The Elite Mini Camp is an invaluable opportunity for players to strut their stuff and prove their worth in front of NBA and G League personnel. For well know commodities like Scott Machado and Nick Johnson, it’s a chance to demonstrate their continued growth. On the flip side, underrated prospects such as Thomas Wimbush and Billy Garrett have the opportunity to prove why they may be worth gambling on in the months to come.
Needless to say, all G League athletes will have their work cut out for them. With that in mind, what will the plethora of personnel be looking for as the camp gets underway?
Just showing up begins to up the stock of these minor leaguers. That may sound juvenile at first, but participation goes a long way. It proves that the players understand how valuable this opportunity really is. They’re forgoing offseason contracts and/or personal commitments. What’s more, it shows humility. Whether they’ve been in the NBA before or not, they’re not above grinding and continuing to showcase their skills.
Another thing to consider is that while playing for certain coaches and alongside specific players, individuals can only do so much over the course of a season. They’re expected to play within a coach’s desired system. Their success is often tied to that of their teammates.
That’s why the opportunity to change things up at the Elite Mini Camp is so valuable. Athletes are competing alongside some of the best players the G League has to offer. Shooting guards may be tasked by a camp coach to handle the ball a bit more and be a playmaker. Perhaps that rugged, physical big man can step out and hit a mid-range jumper. Is a 6’6” swingman quick enough to pick up a floor general on defense and create a favorable mismatch? Different perspectives are always healthy, so outside coaches may be able to shed light on a player’s previously undiscovered skills. It gives everyone a chance to see what else they can do.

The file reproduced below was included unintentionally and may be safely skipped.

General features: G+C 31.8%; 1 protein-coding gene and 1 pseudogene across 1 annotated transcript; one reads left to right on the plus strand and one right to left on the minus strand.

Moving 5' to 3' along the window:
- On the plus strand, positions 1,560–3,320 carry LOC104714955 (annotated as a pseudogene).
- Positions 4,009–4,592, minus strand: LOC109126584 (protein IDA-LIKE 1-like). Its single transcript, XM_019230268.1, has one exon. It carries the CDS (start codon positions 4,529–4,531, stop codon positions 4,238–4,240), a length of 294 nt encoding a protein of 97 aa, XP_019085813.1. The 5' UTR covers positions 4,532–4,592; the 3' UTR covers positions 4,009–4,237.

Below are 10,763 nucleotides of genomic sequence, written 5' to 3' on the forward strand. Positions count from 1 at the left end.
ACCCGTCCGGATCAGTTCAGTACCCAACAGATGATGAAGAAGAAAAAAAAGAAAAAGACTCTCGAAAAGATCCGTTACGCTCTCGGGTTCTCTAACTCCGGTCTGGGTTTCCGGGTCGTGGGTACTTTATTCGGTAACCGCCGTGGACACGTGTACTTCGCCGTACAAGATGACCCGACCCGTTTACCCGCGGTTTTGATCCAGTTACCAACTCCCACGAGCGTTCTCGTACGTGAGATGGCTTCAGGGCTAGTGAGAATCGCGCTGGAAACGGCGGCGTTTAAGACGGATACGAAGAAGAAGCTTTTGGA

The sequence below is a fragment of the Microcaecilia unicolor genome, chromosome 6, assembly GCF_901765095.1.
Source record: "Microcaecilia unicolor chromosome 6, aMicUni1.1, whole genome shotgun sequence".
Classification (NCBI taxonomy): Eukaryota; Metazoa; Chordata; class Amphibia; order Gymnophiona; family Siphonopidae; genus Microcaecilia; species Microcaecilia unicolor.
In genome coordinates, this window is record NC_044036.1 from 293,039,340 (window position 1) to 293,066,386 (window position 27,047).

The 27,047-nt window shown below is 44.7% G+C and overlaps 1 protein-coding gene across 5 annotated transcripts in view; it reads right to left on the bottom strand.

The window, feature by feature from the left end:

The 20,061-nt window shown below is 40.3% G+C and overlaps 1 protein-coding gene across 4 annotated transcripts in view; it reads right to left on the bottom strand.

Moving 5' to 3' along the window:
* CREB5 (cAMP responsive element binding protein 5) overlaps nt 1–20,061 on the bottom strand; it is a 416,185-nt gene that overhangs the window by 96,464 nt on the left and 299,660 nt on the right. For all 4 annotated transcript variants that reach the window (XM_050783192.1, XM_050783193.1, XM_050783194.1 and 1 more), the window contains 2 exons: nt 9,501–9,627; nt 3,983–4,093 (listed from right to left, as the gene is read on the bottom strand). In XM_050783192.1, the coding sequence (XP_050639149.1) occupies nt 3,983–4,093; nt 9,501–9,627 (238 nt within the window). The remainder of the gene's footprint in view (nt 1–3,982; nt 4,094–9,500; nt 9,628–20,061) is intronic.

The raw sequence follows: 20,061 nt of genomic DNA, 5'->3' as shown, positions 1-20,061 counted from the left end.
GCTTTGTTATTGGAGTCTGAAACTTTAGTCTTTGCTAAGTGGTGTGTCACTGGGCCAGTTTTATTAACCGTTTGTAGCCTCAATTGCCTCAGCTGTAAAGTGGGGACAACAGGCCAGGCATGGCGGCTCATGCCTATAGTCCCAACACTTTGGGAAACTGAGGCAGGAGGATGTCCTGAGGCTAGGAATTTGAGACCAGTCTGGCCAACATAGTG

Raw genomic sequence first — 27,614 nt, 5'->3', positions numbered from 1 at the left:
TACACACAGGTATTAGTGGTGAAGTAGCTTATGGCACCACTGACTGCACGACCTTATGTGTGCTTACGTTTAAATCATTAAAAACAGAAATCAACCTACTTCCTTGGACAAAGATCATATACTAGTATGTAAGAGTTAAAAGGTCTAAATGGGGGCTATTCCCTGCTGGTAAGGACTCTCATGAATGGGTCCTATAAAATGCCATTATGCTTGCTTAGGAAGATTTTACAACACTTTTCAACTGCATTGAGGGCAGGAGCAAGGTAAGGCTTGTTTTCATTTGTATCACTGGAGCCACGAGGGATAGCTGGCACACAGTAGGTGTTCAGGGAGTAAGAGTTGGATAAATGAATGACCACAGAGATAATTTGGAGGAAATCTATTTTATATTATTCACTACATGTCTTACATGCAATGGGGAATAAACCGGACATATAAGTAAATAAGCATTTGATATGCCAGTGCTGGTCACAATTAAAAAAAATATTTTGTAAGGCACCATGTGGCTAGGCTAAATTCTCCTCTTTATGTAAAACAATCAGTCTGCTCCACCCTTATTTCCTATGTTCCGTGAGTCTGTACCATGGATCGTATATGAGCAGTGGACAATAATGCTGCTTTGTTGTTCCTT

Versatility is key, but so is adaptability. When tasked with playing alongside new faces, how quickly can leaders take charge and earn the respect of those around them? Proving that they can have the same effect, regardless of the situation, is a valuable trait.
Most importantly, coaches and executives want to see these guys play hard. Participating in the camp means someone is taking up a spot another player wasn’t privy to, so it’s time to hustle and prove they belong. If an athlete isn’t giving it their all, observers will take notice and this same opportunity may not come around again.
In any event, there’s an eclectic group of G League players set to hit the hardwood in Chicago next week. The opportunity to further their careers with a chance to compete in NBA Summer League or training camp is at stake, and there’s arguably nothing more valuable for these guys than that.